A road trip is perhaps the easiest way to take your pet on vacation, but it’s important to know how to make her feel comfortable during the trip.
Be sure to take your pet on short excursions in the weeks leading up to the trip, gradually increasing the length of the trip so your dog or cat gets used to car travel.
Make frequent stops and for a longer time. Many service areas have a designated area for pets where they can get some fresh air and stretch their legs.
Be sure to bring water (your pet needs to be hydrated at all times!), food, treats, toys, poop bags or a litter box, harness and leash, a water bowl, identification and medical documentation, a bed or blanket, and any medication you may need.
control your pet
Not everyone is an animal lover, so be considerate when traveling with your pet, especially around busy airports and train stations.
Try taking your pet on road trips. If you want her to travel with you by train or plane, socialize her early and enroll her in obedience classes. This will help your pet become a calm travel companion and well behaved during the trip.
Do not let your pet climb on top of anyone, unless she is going to be welcome. We know your dog is the cutest dog in the world, but there may be people who aren’t in the mood to stop and cuddle. Others might even be allergic or afraid of them.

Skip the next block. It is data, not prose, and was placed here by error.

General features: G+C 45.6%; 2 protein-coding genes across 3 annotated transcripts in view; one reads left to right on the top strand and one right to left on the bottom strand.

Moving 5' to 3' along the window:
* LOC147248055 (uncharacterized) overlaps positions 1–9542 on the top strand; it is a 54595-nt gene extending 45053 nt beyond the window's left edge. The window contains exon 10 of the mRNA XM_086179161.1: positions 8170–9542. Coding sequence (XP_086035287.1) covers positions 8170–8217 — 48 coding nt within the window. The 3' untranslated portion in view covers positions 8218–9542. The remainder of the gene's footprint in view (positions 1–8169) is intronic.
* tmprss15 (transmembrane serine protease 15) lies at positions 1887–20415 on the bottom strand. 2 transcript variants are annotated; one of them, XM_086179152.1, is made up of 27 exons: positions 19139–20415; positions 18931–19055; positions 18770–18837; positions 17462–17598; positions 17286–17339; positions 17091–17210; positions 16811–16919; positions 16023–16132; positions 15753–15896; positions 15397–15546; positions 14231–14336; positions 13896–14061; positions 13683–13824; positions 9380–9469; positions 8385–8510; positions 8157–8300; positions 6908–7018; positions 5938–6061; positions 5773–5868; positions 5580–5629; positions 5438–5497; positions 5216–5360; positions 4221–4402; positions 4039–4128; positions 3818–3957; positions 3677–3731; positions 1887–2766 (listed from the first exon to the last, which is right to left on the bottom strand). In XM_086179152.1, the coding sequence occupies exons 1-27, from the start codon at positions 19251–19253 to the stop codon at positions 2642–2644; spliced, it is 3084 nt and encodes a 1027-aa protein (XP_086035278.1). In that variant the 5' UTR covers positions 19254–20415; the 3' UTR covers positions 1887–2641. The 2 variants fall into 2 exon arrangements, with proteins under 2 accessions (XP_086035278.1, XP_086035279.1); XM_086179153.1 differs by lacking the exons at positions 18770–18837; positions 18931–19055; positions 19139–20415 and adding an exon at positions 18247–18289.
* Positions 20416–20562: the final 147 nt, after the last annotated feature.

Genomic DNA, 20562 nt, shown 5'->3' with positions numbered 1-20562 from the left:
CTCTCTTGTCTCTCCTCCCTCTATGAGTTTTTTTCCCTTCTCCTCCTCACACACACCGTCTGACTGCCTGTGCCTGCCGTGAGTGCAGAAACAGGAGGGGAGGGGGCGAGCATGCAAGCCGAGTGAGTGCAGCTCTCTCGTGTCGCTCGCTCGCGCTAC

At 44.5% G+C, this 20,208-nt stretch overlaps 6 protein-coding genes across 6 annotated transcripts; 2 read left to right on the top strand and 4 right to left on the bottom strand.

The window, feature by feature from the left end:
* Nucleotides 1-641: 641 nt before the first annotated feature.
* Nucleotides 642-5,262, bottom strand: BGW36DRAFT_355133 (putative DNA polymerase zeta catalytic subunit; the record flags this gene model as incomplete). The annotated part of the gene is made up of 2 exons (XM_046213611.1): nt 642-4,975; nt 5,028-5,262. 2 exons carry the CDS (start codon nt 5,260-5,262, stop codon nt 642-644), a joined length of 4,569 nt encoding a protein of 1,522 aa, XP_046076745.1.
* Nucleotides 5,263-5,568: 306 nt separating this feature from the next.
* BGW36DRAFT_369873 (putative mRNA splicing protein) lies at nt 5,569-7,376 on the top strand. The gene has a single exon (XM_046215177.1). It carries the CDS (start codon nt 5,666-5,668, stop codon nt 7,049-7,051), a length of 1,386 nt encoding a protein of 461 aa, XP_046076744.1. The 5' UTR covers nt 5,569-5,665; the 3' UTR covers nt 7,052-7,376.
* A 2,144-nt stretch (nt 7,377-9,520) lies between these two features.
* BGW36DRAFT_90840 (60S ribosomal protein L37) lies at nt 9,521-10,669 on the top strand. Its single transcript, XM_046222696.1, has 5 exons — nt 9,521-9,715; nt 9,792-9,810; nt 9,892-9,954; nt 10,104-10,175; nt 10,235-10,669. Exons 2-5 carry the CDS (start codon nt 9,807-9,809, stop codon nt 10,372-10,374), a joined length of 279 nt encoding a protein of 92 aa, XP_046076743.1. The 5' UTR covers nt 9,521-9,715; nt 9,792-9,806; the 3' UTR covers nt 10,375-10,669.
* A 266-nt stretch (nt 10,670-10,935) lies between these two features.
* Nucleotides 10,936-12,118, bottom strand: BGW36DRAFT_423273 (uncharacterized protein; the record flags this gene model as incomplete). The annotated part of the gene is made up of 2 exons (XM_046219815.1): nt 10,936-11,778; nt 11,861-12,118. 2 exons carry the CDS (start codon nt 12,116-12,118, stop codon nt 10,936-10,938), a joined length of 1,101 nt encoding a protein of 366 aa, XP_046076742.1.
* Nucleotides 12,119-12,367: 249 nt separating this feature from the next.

If you are going to take your pet by train, bus or plane, keep your pet in its carrier. There are some with very good ventilation that will help keep your pet cool during the trip. Place two absorbent pee mats at the bottom so you only have to lift it up and throw one away if your pet has to use it.
Travel safely with your pet
Your pet needs to be insured during the trip, but that’s not all. As a driver you have to take into account the security problems that you may have if you do not insure your pet.
Use harnesses, carriers or barriers when you take your pet in the car. Just like humans, they need to wear a seat belt.
Keep your pet in the back seat and don’t drive if you’re distracted. In the event of an accident, pets traveling in the front seat can face serious injuries from airbags or impact with the windshield. Putting your pet in the back seat is much safer for both the animal and the driver.
Keep your pet calm during the trip
Whether you are with your pet on a plane, train, car or boat, there will always be hundreds of distractions and new places to explore. Keeping your pet calm can be quite a challenge.
Your pet will appreciate taking something familiar with him during the trip. Make sure to bring his favorite toy or a blanket that smells like you. This will help relax and comfort her.
In some cases, it may be a good idea to medicate your pet. Visit your veterinarian before the trip to consult the different alternatives.